By JOHN O'CONNELL
Salt Lake City-based United Potato Growers of America and several members have been targeted by yet another federal lawsuit alleging they artificially inflated prices through cartel-like efforts to limit supply.
On April 17, Associated Wholesale Grocers Inc., a buying group headquartered in Wyandotte County, Kan., that supplies more than 2,000 grocery stores, filed the latest antitrust suit in Kansas federal court. The corporation is seeking damages of more than $75,000, plus legal fees and costs, at a jury trial.
The complaint closely mirrors a 2010 class-action case brought in Pocatello, Idaho, federal court by the Jamestown, N.Y., wholesale potato buyer Brigotta's Farmland Produce and Garden Center.
University of Wisconsin law professor Peter Carstensen suspects the new case will ultimately be merged with the Idaho class-action suit.
"It's very common in these big claim cases these big-volume buyers ... will try to separate themselves out," Carstensen said. "That gives them more bargaining power when it comes to a settlement."
And if the Idaho case is ultimately dismissed due to problems of uniformity within the class, Carstensen said the new case could still go forward.
Carstensen explained the Kansas plaintiffs are also testing a state law that could significantly increase damages owed them. Unlike federal law, the Kansas law covers damages for purchases made indirectly with a conspirator through an intermediary. The Kansas law also awards full repayment for commodities sold at an illegal price, rather than actual damages awarded under federal law.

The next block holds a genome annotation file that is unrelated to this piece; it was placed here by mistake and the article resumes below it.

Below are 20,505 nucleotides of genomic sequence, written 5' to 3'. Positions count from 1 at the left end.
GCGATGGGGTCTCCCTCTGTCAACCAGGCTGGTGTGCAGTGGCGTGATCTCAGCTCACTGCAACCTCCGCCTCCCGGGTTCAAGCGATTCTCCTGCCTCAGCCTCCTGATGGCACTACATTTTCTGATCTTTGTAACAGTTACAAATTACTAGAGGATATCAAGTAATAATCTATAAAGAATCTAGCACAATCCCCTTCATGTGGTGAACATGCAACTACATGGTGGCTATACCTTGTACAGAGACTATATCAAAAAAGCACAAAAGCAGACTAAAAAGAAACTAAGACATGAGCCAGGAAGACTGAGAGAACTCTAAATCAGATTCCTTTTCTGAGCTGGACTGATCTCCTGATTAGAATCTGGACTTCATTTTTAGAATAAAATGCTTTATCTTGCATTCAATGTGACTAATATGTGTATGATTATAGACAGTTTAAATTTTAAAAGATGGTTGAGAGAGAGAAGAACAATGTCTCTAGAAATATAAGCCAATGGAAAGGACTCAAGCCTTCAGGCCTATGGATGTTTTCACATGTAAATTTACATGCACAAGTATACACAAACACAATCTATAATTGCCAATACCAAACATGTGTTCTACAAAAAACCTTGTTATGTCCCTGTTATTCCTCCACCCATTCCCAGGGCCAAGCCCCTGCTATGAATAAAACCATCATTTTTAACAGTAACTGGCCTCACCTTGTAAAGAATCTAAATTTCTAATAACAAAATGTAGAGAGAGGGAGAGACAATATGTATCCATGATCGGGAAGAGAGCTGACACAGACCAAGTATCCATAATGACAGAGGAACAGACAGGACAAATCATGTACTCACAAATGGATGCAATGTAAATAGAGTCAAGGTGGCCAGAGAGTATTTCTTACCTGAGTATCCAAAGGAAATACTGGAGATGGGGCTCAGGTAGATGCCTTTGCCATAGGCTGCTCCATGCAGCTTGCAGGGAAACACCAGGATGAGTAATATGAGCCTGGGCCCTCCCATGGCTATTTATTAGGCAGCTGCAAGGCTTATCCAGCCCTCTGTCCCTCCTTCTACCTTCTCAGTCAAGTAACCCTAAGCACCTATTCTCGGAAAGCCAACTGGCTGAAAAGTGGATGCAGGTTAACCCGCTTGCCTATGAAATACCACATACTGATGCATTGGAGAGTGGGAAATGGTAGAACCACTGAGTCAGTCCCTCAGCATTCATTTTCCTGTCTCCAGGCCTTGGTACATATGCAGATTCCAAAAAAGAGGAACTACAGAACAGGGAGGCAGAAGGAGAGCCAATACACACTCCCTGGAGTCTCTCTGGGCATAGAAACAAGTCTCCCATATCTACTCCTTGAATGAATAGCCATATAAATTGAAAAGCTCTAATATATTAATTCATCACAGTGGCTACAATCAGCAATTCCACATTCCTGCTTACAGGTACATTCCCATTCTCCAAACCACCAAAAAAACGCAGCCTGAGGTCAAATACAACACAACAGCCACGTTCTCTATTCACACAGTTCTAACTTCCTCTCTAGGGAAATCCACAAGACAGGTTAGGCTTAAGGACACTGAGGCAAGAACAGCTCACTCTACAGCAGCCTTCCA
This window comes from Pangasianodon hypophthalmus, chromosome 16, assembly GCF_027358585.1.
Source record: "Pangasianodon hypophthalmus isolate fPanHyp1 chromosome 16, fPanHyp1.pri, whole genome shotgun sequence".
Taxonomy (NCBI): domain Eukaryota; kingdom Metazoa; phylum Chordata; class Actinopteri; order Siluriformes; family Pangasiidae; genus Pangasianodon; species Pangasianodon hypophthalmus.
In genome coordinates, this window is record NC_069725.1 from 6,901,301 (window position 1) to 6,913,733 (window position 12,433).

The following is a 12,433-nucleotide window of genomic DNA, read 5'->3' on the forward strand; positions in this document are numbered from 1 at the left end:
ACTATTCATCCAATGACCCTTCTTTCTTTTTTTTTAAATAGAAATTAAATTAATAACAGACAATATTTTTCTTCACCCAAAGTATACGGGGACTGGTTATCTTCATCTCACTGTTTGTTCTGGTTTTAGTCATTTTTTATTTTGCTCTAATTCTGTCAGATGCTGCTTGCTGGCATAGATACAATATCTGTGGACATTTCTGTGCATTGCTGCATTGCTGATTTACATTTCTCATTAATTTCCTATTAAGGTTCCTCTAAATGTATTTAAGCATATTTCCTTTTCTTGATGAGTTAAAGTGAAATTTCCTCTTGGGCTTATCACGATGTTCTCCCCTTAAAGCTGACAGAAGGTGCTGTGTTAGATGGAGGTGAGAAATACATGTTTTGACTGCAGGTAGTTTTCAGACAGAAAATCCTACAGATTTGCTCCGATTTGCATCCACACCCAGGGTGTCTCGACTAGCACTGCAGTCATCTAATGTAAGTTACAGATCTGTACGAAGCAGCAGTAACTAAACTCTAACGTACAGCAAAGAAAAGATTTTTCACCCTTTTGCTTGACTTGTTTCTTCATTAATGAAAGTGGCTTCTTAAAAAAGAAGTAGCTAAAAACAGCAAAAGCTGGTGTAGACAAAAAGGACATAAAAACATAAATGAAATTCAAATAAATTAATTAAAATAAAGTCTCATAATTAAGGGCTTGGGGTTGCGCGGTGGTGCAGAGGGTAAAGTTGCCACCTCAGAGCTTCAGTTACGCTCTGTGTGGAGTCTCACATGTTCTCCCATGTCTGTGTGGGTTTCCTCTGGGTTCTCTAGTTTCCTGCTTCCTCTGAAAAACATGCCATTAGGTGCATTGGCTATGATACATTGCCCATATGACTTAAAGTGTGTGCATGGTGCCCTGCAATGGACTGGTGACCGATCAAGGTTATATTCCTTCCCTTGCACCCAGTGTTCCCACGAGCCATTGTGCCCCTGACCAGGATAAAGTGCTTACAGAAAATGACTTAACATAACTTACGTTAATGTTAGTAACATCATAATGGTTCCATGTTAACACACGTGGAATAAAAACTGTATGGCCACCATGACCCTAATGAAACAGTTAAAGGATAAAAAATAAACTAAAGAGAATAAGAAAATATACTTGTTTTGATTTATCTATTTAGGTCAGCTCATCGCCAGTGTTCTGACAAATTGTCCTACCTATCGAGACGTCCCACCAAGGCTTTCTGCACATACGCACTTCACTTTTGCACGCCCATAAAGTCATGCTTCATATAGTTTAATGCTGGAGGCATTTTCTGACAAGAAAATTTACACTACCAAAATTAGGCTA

The plaintiffs have asked the federal court to assume jurisdiction over the alleged state law violation because the case involves residents in two states and more than $75,000 in alleged damages. Carstensen said the constitutionality of the Kansas law hasn't been thoroughly tested.
The Associated Wholesale Foods complaint alleges UPGA, formed in 2005 to address low prices, was modeled after the notorious Organization of Petroleum Exporting Countries. The complaint contends UPGA fined any growers who planted too many acres, using satellite surveillance, random inspections and other methods to achieve compliance. Supply management allegedly resulted in a dramatic reduction in spud shipments, thereby tripling prices to $11.42 per hundredweight by 2010-11.
UPGA's "goal has been to help growers provide quality potatoes at reasonable prices to American consumers," said Jerry Wright, president and CEO of UPGA. "We have always acted openly within the bounds of the law. We are confident in our legal position and look forward to a favorable outcome in court."
Brent Hueth, a University of Wisconsin agricultural economist, doubts the plaintiffs can prove they've suffered any damages.
"If I were a judge I'd be very skeptical of any claim of long-run price enhancement capability on the part of any farming organization," Hueth said. "If you get any kind of price increase results from (supply management), new production areas are going to open up in other areas of the country."
Associated Wholesale Grocers has argued the defendants' actions shouldn't be covered by the federal Capper-Volstead Act, which grants associations of agricultural producers certain exemptions from antitrust laws. In the Idaho case, Chief U.S. District Judge B. Lynn Winmill has already ruled on that matter, concluding: "Acreage reductions, production restrictions and collusive crop planning are not activities protected by the Capper-Volstead Act."